Addressing claim construction and procedural issues during an inter partes review (IPR), the US Court of Appeals for the Federal Circuit vacated a Patent Trial and Appeal Board (PTAB or Board) patentability determination for failing to provide the parties with an opportunity to address a claim construction presented for the first time in the PTAB’s final written opinion. SAS Institute, Inc. v. ComplementSoft, LLC, Case Nos. 15-1346; -1347 (Fed. Cir., June 10, 2016) (Stoll, J) (Newman, J, dissenting in part).
ComplementSoft brought suit against SAS for infringement of a patent relating to an integrated development environment. SAS then filed a request for IPR of all 16 claims of the patent. The PTAB instituted IPR only for claims 1 and 3–10. As part of the institution decision, the PTAB construed the term “graphical representations of data flows” in claim 4. In its final written decision, the PTAB concluded that claims 1, 3 and 5–10 were unpatentable as obvious over the prior art. The PTAB found claim 4 to be patentable based on a new construction that was significantly different from the construction in its institution decision. SAS sought rehearing, which the PTAB denied. In denying SAS’s request for rehearing, the PTAB concluded that the new construction was not prejudicial because SAS could have presented its construction arguments for the term in the IPR petition. SAS appealed and ComplementSoft cross-appealed.
On appeal, SAS argued that it was improper for the PTAB to change its interpretation of the claim term in the final written decision without affording the parties an opportunity to respond. The Federal Circuit agreed, finding that the PTAB failed to provide the parties with an adequate opportunity to address the new construction.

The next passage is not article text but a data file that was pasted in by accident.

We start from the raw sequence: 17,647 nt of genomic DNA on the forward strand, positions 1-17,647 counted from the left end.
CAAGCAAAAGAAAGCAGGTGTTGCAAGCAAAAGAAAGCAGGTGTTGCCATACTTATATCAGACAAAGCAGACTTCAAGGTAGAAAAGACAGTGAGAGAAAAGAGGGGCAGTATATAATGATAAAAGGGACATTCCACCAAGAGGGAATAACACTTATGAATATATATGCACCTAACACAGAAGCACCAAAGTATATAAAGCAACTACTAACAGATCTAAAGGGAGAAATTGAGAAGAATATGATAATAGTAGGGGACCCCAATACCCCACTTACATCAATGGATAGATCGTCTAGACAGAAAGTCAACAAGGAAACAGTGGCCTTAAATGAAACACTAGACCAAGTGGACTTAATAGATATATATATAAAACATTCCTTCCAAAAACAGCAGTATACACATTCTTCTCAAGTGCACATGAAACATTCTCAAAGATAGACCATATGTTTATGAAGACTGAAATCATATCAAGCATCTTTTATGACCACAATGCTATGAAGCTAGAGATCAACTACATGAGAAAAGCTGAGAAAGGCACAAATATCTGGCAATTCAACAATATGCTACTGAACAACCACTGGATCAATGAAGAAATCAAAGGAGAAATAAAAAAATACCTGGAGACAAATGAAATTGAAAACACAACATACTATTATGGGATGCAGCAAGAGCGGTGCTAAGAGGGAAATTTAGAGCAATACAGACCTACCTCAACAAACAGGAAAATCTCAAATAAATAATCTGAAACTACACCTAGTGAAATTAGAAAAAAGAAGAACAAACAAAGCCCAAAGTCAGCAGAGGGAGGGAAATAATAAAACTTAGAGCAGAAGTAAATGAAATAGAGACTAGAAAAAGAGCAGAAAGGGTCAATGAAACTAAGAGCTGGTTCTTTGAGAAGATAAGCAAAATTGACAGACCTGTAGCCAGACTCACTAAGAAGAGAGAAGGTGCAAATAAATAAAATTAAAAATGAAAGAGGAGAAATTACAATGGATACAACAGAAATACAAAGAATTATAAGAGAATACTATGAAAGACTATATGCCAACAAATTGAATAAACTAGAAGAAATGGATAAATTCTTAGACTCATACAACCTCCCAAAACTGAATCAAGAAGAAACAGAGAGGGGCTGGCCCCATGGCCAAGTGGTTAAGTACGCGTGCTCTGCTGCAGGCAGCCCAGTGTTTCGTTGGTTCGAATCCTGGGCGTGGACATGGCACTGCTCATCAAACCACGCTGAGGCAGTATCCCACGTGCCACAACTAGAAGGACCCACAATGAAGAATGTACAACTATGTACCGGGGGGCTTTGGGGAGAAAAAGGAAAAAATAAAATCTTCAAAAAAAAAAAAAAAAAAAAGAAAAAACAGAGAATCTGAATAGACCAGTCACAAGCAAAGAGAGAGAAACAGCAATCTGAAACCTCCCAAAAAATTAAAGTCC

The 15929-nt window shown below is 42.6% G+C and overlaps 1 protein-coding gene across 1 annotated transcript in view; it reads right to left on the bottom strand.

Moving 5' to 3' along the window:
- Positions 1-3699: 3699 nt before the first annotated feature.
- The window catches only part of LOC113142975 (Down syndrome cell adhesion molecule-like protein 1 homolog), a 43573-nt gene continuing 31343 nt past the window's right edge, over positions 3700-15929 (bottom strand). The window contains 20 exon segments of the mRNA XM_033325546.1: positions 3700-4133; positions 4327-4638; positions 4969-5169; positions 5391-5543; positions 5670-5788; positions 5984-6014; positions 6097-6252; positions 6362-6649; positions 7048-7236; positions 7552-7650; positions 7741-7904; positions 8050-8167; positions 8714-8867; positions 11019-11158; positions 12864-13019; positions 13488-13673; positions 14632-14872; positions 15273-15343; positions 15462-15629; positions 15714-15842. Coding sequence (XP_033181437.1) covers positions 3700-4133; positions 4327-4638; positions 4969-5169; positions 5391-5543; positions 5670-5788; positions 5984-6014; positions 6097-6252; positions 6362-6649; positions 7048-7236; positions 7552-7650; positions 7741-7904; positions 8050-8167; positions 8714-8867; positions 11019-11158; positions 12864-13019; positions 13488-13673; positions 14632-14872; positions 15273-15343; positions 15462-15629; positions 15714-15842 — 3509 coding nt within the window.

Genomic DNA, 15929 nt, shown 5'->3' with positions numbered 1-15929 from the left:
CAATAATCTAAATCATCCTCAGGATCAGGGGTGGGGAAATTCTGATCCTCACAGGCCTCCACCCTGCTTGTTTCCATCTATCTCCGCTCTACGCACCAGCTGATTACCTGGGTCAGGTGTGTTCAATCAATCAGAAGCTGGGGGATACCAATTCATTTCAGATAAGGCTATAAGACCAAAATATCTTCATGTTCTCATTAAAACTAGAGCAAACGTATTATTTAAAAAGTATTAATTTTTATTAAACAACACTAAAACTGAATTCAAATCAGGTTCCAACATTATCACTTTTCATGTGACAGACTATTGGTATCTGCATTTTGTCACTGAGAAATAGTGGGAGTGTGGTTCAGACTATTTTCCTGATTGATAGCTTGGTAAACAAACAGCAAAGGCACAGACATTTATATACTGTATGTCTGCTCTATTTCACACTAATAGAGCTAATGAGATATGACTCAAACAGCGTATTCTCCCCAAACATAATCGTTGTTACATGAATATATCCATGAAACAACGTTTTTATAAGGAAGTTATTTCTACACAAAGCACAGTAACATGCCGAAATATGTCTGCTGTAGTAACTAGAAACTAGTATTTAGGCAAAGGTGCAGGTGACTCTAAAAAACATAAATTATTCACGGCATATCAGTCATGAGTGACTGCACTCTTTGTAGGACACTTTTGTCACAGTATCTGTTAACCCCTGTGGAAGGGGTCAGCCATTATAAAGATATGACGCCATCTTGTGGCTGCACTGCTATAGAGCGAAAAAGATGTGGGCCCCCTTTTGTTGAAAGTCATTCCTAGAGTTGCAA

The Court noted that IPR proceedings are formal administrative adjudications and are therefore subject to the requirements of the Administrative Procedure Act (APA). As part of the APA, “persons entitled to notice of an agency hearing shall be timely informed of . . . the matters of fact and law asserted.” The Court interpreted this “notice” provision to apply to both the patent owner and the petitioner, as both are interested parties standing to lose significant rights in the proceeding. In this case, because neither party proposed the PTAB’s new construction, the Court found it unreasonable to expect the parties to have briefed or argued hypothetical constructions in the alternative that were not asserted by their opponent. According to the Court, while it is unclear whether SAS will be able to show claim 4 to be unpatentable under the PTAB’s claim construction in the written decision, SAS should nevertheless have the opportunity to address the issue. For these reasons, the Court vacated the PTAB’s decision with regard to patentability of claim 4 and remanded to allow the parties to address the new construction.
SAS also argued that the PTAB’s final written decision was deficient for failing to address the patentability of all claims challenged in the IPR petition, including those claims for which the PTAB did not institute IPR. The Court found this argument foreclosed by the recent decision in Synopsis (IP Update, Vol. 19, No. 3).
In dissent, Judge Newman argued that the written decision should address the patentability of all of the challenged claims, contending that the PTAB’s practice of deciding the validity of only some of the challenged claims negates the intended legislative purpose of the America Invents Act.